With the release of FileMaker 17 comes a variety of new features and capabilities for both users and developers. Learn about the new default fields and how to leverage them in your solution here.
Hi. My name is Dawn Heady and I’m a Senior Technical Solution Architect with Soliant Consulting.
Today, I want to share with you a new feature of FileMaker Pro Advanced 17. That feature is Default Fields.
I’m going to open up FileMaker Pro Advanced 17, and I think I’m going to create a new solution. I’ll start with one of the sample files about meetings. I’ll just save it onto my desktop.
Okay, so I have a nice little lightweight application here called “Meetings.” We’ve got a couple of layouts. But, let’s say that I want to add a new table. I’m going to go to File > Manage > Database. You can see that I have three tables so far.
Let’s say that I’m going to add a new table, and I’ll just call it “Test.” Here is the Default Field feature. Whenever you create a table, FileMaker is automatically going to create these five fields for you. They have quite a bit turned on for you. For example, I have a primary key field and a comment telling me that it is unique.
There are some different option settings. For example, it is automatically going to set this to the calculated Get UUID. It is going to prohibit modification, and it’s already set for minimal indexing. CreationTimestamp is already set to auto-enter the CreationTimestamp. This is a nice group of fields.
What happens if I would really rather FileMaker not do this? Let me show you that first.
I’m going to keep FileMaker open, and I’m just going to move this window out of the way. These default fields are defined inside the FileMaker application package. But, FileMaker has also made it possible for us to customize that list. The first thing we could do is to customize it to say nothing. I don’t want any fields at all to be created. First, let me show you where that path is.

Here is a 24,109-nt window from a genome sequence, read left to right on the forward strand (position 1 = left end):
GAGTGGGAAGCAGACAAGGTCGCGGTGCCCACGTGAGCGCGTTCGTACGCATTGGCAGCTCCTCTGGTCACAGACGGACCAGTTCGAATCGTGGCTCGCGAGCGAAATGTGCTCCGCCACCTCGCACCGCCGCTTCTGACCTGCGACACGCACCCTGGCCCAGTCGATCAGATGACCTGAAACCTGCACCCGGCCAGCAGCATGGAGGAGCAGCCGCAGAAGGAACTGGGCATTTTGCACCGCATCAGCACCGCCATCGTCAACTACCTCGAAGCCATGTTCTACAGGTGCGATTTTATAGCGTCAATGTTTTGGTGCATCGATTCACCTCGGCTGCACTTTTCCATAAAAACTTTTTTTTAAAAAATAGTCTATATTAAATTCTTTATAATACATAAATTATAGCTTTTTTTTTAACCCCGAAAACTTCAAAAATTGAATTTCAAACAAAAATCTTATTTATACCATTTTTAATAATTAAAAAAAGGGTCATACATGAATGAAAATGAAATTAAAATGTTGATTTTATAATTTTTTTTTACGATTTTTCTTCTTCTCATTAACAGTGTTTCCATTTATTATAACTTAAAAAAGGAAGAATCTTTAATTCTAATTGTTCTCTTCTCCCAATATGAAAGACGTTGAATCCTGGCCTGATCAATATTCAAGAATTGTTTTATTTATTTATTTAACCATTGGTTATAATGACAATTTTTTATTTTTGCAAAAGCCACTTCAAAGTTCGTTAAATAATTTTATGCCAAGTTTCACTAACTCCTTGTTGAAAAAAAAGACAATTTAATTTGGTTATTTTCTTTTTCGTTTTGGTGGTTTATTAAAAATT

This is the name of the file. It’s called “DefaultFields.xml.” We’ve got the path here for Mac and if it’s Windows. If it’s Windows, we’re going to go to whatever the drive is > program data (and don’t mix that up with app data) > FileMaker > Shared. Inside there, we’re going to put this file. We’re going to go to Users > Shared > FileMaker > Shared.
Let me open up the hard drive. Here is my user folder. If I go inside there, I’m not going to go inside my own user account. Instead, I’m going to go inside the Shared folder that is there. There will be a folder for any applications that might use the sharing. Here is the FileMaker folder.
This part is a little confusing. You might actually have a folder for FileMaker Pro Advanced. Don’t worry about that. Look at the Shared one shared across all FileMaker applications. It will be empty.
What I’m going to do is, I’m going to create a little text file. I’m going to make a blank file and make it plain text. Then I’m going to save in on my desktop and call it “DefaultFields.xml” and close that file. Then I drag the file into the shared folder. I’m going to share it into that location that I already opened. So, I’m in my User > Shared > FileMaker > Shared > Default Fields. Notice that I didn’t even close FileMaker. I am again going to go into File > Manage > Database.
Now, I am going to create that table again. Remember that last time when I started, we created the test table, but I cancelled it. FileMaker didn’t actually create it. Let me type “Test” again, and we’ll create the table and check the automatically added fields. This time, no fields were added, because we’ve now set a custom preference with an empty default fields file. Therefore, it creates no fields.
If you found this video useful, check out my next Soliant TV offering entitled “Customizing Default Fields.” In that video, I’ll show you how to make the fields that match your naming convention and customize it on the fly for different projects.
Thank you. Have a great day!